Psycho II Review: The Forgotten Movie

Psycho 2 deserves more love

What's a movie that deserves more love? A question you have probably been asked before, and my answer is always Psycho II. The first film is a classic, and one that is talked about a lot, and rightly so, it's a masterpiece, but the 2nd is often forgotten and less discussed, when it is an excellent film.

Doing a follow up to a masterpiece so far apart could have gone so wrong, yet it went so right.

Background on Psycho II

Following the success of the original Psycho, released in 1960, there was of course a demand for a sequel, and after more than two decades, Psycho II finally hit the big screens in 1983. The film was directed by Richard Franklin and written by Tom Holland, and it takes place 22 years after the original storyline. Anthony Perkins reprised his role as Norman Bates, and the film also stars Meg Tilly, Vera Miles, and Robert Loggia.

The plot picks up with Norman being released from a mental institution, declared sane by the state of California. He returns to his old home and the infamous Bates Motel. The film explores Bates' attempts to reintegrate into society while facing ongoing threats and suspicion from those around him. There are elements of psychological thriller and horror, with the film diving into the complexities of Bates' character and the lingering impact of his past.

My Thoughts

As I mentioned above, this movie deserves way more love, and when I recently re-watched it, my opinion grew stronger, it's just a brilliant film! 

The movie effectively delves into the challenges faced by Norman Bates as he attempts to reintegrate into society after his release from a mental institution. The complexity of Bates' character and the psychological suspense surrounding his interactions with those around him help create quite a thought-provoking narrative.

It manages to retain the essence of the original film, and pays homage to it as well, while also introducing new layers.. I love watching Bates' internal struggle to lead a normal life, with the lingering impact of his past hanging over his shoulder. 

It's a movie that stands on his own two feet, and it is amazing the amount of people I speak to who have seen and loved the first movie, but not watched the excellent sequel.

Norman Bates

Norman Bates is quite the complex and multifaceted character, portrayed brilliantly by Anthony Perkins. His portrayal of Bates captures the internal struggle and psychological torment that define the character. From his release from a mental institution to his attempts to live a normal life, Bates grapples with the lingering impact of his past and the challenges of reintegrating into society.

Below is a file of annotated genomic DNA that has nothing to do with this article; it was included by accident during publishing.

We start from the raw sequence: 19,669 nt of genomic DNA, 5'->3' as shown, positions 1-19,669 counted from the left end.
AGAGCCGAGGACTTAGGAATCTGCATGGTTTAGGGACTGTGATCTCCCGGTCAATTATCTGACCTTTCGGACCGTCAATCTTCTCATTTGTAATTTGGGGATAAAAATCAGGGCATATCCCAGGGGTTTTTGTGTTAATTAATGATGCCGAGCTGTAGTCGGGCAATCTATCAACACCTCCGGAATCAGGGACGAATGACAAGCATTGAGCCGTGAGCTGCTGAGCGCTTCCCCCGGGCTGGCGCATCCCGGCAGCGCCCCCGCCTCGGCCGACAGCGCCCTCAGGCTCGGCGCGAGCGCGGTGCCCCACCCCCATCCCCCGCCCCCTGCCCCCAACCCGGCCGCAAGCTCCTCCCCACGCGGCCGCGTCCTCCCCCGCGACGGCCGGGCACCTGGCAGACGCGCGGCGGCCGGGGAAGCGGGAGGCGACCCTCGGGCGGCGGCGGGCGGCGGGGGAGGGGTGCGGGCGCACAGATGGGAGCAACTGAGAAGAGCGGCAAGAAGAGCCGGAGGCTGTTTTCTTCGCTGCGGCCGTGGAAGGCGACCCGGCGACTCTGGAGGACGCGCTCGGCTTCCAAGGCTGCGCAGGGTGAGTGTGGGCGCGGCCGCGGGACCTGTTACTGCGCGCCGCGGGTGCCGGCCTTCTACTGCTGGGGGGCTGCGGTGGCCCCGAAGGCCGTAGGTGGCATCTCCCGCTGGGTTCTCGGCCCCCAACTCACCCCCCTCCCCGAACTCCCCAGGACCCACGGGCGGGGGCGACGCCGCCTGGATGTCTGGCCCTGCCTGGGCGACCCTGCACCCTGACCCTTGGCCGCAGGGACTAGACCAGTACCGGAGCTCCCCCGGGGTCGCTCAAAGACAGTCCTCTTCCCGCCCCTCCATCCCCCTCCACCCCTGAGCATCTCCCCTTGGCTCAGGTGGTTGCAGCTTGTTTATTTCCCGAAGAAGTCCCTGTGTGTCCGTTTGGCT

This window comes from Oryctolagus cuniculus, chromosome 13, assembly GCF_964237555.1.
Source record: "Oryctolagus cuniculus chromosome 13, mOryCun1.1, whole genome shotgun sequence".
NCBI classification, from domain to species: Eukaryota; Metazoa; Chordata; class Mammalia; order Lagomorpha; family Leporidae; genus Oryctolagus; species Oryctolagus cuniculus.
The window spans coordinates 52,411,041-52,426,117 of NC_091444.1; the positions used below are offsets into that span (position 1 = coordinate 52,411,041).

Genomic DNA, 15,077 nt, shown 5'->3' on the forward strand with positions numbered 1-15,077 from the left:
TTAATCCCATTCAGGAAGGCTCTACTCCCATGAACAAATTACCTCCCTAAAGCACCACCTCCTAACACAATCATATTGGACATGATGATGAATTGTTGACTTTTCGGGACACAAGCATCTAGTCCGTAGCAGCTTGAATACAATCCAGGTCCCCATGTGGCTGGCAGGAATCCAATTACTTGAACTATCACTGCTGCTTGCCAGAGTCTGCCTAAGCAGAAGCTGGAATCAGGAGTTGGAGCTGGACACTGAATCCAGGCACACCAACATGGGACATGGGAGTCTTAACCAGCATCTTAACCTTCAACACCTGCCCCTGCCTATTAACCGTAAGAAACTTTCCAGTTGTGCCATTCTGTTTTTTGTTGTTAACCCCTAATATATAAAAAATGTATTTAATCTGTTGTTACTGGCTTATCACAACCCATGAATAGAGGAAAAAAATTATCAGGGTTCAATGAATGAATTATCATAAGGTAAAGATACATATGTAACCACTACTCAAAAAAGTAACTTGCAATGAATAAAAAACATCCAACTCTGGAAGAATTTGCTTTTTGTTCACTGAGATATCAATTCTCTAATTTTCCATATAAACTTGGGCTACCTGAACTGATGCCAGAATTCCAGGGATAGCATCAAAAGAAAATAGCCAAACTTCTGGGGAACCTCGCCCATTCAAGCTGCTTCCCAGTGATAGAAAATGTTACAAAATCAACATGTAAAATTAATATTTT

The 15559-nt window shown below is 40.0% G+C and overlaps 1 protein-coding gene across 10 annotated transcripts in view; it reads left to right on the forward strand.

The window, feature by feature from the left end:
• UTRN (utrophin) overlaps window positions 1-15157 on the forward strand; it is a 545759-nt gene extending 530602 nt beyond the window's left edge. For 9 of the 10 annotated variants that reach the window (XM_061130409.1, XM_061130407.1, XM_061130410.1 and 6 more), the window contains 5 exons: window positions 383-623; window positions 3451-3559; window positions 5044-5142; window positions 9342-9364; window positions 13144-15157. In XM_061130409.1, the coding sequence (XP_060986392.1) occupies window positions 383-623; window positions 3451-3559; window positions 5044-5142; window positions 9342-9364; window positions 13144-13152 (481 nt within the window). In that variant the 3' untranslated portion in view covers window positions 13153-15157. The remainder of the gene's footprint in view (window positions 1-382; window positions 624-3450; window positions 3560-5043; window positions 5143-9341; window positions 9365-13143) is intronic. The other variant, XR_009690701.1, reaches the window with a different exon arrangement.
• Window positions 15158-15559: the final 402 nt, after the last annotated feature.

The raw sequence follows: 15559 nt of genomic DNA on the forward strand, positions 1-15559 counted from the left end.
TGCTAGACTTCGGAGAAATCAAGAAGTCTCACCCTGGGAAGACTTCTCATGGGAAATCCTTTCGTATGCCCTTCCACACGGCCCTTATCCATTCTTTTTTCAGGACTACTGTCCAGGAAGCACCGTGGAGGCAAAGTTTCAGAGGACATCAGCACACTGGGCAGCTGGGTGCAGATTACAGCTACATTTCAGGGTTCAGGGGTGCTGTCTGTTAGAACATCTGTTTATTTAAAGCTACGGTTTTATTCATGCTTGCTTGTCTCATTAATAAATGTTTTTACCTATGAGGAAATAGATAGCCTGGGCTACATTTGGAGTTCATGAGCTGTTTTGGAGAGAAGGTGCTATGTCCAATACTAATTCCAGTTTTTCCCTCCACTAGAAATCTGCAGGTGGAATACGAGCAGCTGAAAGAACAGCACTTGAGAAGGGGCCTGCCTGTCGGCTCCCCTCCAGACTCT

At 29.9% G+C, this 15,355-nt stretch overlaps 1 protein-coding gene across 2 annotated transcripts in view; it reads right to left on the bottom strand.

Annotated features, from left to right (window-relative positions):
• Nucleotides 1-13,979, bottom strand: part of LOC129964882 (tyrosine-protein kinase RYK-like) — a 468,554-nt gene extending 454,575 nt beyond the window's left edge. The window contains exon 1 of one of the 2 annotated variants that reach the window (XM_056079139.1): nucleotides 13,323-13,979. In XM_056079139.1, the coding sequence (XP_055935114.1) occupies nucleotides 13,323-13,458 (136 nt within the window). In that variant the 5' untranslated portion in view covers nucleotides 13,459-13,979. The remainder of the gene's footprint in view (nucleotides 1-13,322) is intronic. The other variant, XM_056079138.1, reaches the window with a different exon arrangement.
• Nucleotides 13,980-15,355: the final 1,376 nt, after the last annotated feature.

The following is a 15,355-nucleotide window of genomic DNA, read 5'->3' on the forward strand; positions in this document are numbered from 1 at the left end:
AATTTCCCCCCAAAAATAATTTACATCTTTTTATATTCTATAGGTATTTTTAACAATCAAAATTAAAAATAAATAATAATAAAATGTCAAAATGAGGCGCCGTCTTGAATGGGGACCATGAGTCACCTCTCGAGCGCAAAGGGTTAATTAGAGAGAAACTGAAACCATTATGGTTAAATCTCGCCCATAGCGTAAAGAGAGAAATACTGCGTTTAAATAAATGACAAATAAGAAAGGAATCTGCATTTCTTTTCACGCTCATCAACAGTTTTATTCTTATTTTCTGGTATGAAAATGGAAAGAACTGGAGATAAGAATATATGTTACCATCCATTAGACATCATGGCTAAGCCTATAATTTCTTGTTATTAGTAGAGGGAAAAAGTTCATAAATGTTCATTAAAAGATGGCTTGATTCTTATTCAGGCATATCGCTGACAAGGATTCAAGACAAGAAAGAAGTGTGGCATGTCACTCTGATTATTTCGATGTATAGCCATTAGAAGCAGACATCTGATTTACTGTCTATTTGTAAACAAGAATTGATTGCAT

Bates' character is marked by a deep sense of isolation and vulnerability, as he navigates the suspicion and threats from those around him. The portrayal of his internal turmoil and the complexities of his psyche makes him a compelling focal point.

One of the most interesting aspects of his character is his vulnerability to manipulation and deceit, as seen in his interactions with Mary, played by Meg Tilly. We know what he is and what he did, but we also understand some his struggles as well. Do we actually feel some empathy towards him?

Supporting Cast

While Anthony Perkins' portrayal of Norman Bates is the highlight of the movie, the performances of Vera Miles and Meg Tilly deserve a lot of praise as well. Vera Miles returns as Lila Loomis, the sister of Marion Crane, who was killed by Norman in the original film. 

Miles brings a sense of gravitas to her role and helps provide a connection to the events of the first film. Her performance is nuanced and layered, and she delivers some of the film's most memorable moments. 

Meg Tilly also shines as Mary, a young woman who befriends Norman after he is released from a mental institution. Her chemistry with Perkins is clear for all to see, and their scenes together are some of the film's best.

Final Rating

I would give Psycho II an 8/10, while not as impactful and brilliant as the first (Which is a 9.5/10 for me), it's an excellent sequel that deserves more love, as it is often forgotten about when discussing Psycho, but as said, it stands on his own two feet. 

It's full of mystery and twist and turns, and if you have never seen it, you are doing yourself a massive dis-service.

Psycho also has a 3rd and 4th movie as well, which aren't too bad, but nowhere near as good as the first two.  [Psycho II on IMDB]

What did you think of the movie? Let me know your thoughts on the movie in the comments or connect with me on my horror twitter and horror Instagram pages.

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